Life can be disappointing. Sometimes these disappointments are over small and inconsequential things, and we let them brush by us without causing great disruption. On other occasions, however, these disappointments stay with us. Disappointments caused by loss, grief and the unfulfilled desires of the heart.
Despite this reality, we are surprisingly resilient. We get back up again. And again. And again. And it is our capacity for hope that compels this resilience. Despite the frequent disappointments of everyday life, the human spirit has a remarkable ability to be pushed forward by hope. Yet there can come a time when this resilience is worn down. We come to know better than to hope. It becomes easier instead to cultivate cynicism. Cynicism is far less emotionally taxing, allowing you to stay aloof and avoid the risk that comes with hope. Cynicism and the avoidance of hope is a wonderful self-protection mechanism. Avoid hope and expectation and then you’ll never be disappointed!
It’s a brilliant strategy.
It can seem easier to live primed and ready for disappointment. To suck as much hope out of the air as you can and ‘hope’ to avoid the feeling of hopelessness that comes with hopes unmet. And yet, ironically, the avoidance of hope in order to avoid feeling hopeless ends up self-defeating. In fact, it’s hope that keeps us alive. And going. It is hope that helps us to keep staring in the face of tragedy and suffering and say, “it’s going to get better than this”.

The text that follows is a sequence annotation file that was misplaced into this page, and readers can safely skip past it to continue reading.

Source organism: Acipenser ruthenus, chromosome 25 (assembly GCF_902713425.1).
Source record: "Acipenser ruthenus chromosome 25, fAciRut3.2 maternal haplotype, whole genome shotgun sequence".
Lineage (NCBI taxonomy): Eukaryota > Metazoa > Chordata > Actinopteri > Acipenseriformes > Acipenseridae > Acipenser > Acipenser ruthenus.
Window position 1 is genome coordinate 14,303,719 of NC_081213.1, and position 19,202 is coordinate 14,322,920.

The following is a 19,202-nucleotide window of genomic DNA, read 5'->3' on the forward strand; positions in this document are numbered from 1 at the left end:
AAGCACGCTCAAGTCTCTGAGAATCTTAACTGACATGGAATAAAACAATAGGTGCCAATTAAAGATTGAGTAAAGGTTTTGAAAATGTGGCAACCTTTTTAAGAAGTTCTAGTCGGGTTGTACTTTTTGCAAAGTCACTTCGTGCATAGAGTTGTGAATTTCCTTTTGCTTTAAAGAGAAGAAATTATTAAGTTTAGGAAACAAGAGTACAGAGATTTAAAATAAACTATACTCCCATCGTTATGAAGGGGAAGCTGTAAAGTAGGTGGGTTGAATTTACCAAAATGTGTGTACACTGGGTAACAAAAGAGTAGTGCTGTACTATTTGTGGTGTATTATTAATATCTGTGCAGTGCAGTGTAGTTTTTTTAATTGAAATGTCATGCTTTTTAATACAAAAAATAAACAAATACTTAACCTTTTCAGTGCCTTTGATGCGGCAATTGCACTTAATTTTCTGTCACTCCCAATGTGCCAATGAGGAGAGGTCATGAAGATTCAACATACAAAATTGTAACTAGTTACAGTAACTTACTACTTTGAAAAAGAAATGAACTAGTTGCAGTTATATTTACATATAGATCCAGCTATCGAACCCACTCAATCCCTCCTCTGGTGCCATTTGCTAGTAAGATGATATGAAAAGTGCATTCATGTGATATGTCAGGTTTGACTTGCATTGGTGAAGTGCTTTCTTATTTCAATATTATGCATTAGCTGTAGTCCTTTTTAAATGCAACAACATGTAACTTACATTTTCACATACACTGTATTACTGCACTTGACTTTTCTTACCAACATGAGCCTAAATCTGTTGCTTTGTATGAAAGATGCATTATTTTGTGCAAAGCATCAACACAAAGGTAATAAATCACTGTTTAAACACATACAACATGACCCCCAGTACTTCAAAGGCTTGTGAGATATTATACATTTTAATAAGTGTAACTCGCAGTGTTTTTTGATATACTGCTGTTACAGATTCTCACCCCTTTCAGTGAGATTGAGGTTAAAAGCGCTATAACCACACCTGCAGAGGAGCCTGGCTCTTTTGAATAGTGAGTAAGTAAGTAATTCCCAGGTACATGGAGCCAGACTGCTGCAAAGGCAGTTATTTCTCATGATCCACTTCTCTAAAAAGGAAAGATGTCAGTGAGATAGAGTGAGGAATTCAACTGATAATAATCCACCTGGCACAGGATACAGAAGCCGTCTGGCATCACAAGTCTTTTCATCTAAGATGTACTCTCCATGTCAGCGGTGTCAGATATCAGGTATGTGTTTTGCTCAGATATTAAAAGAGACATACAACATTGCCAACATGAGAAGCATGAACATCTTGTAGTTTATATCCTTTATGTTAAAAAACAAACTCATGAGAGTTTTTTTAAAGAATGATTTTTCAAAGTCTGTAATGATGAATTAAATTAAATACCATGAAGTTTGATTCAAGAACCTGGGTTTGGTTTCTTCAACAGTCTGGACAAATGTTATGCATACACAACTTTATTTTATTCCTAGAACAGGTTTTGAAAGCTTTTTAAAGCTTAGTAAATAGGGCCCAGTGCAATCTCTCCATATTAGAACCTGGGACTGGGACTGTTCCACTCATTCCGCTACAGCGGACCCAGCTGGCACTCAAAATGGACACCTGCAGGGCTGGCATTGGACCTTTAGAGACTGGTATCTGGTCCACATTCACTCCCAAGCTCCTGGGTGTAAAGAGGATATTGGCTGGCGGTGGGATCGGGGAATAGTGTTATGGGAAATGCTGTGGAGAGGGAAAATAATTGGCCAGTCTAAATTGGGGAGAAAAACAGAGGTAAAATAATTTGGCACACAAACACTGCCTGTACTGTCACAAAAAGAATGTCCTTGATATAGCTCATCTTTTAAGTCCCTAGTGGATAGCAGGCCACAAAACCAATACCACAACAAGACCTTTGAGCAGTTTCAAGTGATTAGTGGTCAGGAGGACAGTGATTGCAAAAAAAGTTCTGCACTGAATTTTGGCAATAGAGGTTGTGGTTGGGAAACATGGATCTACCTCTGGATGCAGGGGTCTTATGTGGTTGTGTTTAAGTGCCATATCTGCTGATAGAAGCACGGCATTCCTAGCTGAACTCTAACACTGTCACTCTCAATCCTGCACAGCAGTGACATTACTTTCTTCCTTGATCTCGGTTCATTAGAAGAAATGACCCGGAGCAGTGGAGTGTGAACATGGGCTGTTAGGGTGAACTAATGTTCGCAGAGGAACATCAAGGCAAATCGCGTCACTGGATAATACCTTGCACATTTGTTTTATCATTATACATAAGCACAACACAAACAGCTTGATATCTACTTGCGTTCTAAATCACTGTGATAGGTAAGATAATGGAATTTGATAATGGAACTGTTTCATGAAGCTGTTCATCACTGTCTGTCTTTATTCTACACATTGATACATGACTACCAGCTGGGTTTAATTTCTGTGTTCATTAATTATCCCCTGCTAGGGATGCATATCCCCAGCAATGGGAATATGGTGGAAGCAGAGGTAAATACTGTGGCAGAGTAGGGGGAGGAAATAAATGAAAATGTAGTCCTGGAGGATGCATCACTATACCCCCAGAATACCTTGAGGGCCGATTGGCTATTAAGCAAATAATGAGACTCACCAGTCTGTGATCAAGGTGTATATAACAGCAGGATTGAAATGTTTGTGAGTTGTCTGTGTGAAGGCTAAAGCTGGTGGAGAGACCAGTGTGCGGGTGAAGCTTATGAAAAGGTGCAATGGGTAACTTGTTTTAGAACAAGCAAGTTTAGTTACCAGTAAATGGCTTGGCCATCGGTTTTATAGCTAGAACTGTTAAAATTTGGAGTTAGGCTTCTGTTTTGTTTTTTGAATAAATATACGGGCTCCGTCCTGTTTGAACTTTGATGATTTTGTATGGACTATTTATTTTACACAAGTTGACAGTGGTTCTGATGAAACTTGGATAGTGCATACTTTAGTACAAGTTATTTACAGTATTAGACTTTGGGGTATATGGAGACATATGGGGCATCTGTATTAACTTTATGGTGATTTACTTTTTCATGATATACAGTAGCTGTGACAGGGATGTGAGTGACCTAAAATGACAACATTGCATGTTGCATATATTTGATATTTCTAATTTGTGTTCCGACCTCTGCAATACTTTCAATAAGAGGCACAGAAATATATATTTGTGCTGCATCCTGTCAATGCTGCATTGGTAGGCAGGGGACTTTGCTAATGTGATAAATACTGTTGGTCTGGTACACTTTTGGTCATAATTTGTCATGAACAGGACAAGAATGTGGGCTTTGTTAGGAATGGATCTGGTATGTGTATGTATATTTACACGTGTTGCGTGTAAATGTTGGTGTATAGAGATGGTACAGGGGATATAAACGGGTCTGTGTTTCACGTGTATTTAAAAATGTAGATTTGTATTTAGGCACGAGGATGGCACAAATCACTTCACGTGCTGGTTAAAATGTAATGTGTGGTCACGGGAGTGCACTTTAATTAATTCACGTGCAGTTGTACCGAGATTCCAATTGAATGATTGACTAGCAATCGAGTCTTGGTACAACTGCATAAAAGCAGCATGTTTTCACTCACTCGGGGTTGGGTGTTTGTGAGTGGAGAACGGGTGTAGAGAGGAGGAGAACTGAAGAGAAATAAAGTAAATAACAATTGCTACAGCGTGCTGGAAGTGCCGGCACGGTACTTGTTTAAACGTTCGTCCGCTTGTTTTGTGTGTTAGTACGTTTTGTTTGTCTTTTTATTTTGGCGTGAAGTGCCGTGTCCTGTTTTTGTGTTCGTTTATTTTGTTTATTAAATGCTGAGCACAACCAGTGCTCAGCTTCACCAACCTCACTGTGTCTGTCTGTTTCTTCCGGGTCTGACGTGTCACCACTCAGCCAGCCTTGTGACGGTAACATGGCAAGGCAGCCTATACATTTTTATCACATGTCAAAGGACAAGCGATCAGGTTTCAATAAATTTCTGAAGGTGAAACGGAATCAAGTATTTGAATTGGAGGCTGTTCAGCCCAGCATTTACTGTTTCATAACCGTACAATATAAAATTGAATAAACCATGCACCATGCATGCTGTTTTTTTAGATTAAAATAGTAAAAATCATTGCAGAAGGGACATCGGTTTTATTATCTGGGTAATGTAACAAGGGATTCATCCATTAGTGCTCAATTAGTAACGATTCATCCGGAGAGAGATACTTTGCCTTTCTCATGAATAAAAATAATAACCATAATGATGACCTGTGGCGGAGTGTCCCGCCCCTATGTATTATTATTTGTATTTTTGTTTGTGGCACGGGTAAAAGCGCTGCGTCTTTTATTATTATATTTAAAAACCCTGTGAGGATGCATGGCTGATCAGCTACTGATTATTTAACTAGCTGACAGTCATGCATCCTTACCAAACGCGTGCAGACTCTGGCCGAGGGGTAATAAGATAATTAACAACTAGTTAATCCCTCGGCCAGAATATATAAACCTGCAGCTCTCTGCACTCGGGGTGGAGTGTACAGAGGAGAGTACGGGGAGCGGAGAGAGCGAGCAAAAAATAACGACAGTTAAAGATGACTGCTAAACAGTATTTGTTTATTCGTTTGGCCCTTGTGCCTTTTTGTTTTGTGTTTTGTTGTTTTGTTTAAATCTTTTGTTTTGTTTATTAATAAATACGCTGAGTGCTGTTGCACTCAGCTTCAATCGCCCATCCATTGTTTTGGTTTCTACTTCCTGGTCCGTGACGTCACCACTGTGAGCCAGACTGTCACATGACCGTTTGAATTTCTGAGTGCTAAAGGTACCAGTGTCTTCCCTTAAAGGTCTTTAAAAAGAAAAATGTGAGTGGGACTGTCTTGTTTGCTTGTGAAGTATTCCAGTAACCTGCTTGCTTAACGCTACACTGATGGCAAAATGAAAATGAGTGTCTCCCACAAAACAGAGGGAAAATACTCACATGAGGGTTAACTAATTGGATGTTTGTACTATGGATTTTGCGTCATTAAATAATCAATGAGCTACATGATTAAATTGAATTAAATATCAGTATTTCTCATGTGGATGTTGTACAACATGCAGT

And in the Christian tradition, there is something to ground this hope in. Hope is not some kind of vague optimism or collection of positive clichés. This is not about some naïve conviction that everything will always work out fine. Instead, the writer of Hebrews talks about hope as an ‘anchor for the soul’. Hope that is firm and sure. Christian hope is an anchor that is grounded in the story of Jesus, and it is Jesus who tells us, once and for all, that God is good. And that if God is good, then God can be trusted.
There is this ancient story told about the Hebrew prophet Ezekiel. He had been taken into captivity in Babylon when Jerusalem had been destroyed and the nation of Israel had gone into exile. And he speaks of this vision where he is put by God into a valley of dry bones. These bones representing his people…
And God asks him to prophesy to the bones, that they would be filled with the breath of life. And to prophesy to the breath (Spirit!), that they would fill the bones with life. And he does.
And they do.
And while Ezekiel was speaking to the nation of Israel who needed hope after their desolation…it also pointed forward toward Jesus. Jesus who embodies the idea that even death does not have the final word. Even death is no match for hope in God.
Jürgenn Moltmann: “When all hopes have died, there comes the wave of the future like a spiritof resurrection into the dead bones, creating hope against hope.”
Our hope is grounded in the beating heart of the earth that says ‘there’s more going on here’ and that it is good. It is this hope that is grounded and made known in the love of God, demonstrated in Jesus Christ.
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In deep nights I dig for you like treasure
For all I have seen
that clutters the surface of my world
is poor and paltry substitute
for the beauty of you
that has not happened yet…
My hands are bloody from digging.
I lift them, hold them open in the wind,
so they can branch like a tree.
Reaching, these hands would pull you out of the sky
as if you had shattered there,
dashed yourself to pieces in some wild impatience
What is this I feel falling now,
falling on this parched earth,
softly, like a spring rain?
from Rilke’s ‘Book of Hours’